Integrated trailer brake controller – This technology allows you to use the brakes equipped on your trailer. Set the gain in the driver information center. (Standard on all trims)
Rearview camera with hitch view – Make backing into a trailer more straightforward with the hitch view mode in the rearview camera. The trailer camera package is designed to provide improved visibility in the blind spots and rear of your trailer. (Optional accessory package)
Brimming with some of the latest in towing technology, the 2017-2019 Ford F-350 can make hooking up and hitting the road a breeze. The base model is powered by a 385 hp 6.2L V8 gas engine with 430 lb-ft of torque. The optional 6.7L diesel engine pumps out 450 hp and a whopping 935 lb-ft of torque. Three cab options offer seating for up to six, so you have the space to take the whole crew along.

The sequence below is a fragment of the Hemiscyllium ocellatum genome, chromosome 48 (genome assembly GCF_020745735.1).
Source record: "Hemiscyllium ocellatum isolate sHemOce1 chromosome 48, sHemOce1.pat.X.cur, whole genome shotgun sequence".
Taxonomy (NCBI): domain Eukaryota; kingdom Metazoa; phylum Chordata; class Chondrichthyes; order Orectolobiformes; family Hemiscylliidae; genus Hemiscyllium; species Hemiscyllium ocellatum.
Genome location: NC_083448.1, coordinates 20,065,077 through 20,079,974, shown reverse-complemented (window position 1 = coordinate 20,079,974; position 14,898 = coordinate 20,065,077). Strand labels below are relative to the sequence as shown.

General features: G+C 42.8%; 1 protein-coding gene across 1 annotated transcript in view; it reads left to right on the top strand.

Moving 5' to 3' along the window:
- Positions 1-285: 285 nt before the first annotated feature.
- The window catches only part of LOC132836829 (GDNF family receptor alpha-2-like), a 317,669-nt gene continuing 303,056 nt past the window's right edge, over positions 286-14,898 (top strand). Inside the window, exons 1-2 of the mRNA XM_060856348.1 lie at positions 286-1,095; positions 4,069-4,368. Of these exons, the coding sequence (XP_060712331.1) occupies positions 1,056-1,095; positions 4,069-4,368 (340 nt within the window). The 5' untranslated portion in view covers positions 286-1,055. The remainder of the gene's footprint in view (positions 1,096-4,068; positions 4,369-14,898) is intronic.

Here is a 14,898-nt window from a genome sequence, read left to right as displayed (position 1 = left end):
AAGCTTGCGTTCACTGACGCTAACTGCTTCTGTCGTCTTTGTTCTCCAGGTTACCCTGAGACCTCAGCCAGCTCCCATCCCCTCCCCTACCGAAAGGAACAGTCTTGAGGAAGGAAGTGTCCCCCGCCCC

The diesel 2017-2019 Ford F-350 4WD Crew Cab with dual-rear wheels has an estimated GVWR of 14,000 lbs and an estimated GCWR of 40,000 lbs with the 4.10 rear axle, when properly equipped.1
Hooking up a trailer or RV to the 2017-2019 Ford F-350 is made easier thanks to some of these towing features:
Ultimate trailer tow camera system – This camera system provides four different view angles to aid in hooking up or reversing with a trailer. (Standard on Limited; optional on all other trims)
Trailer sway control – Using the brakes in the truck and trailer, this feature works to detect and reduce any trailer sway automatically. (Standard on all trims)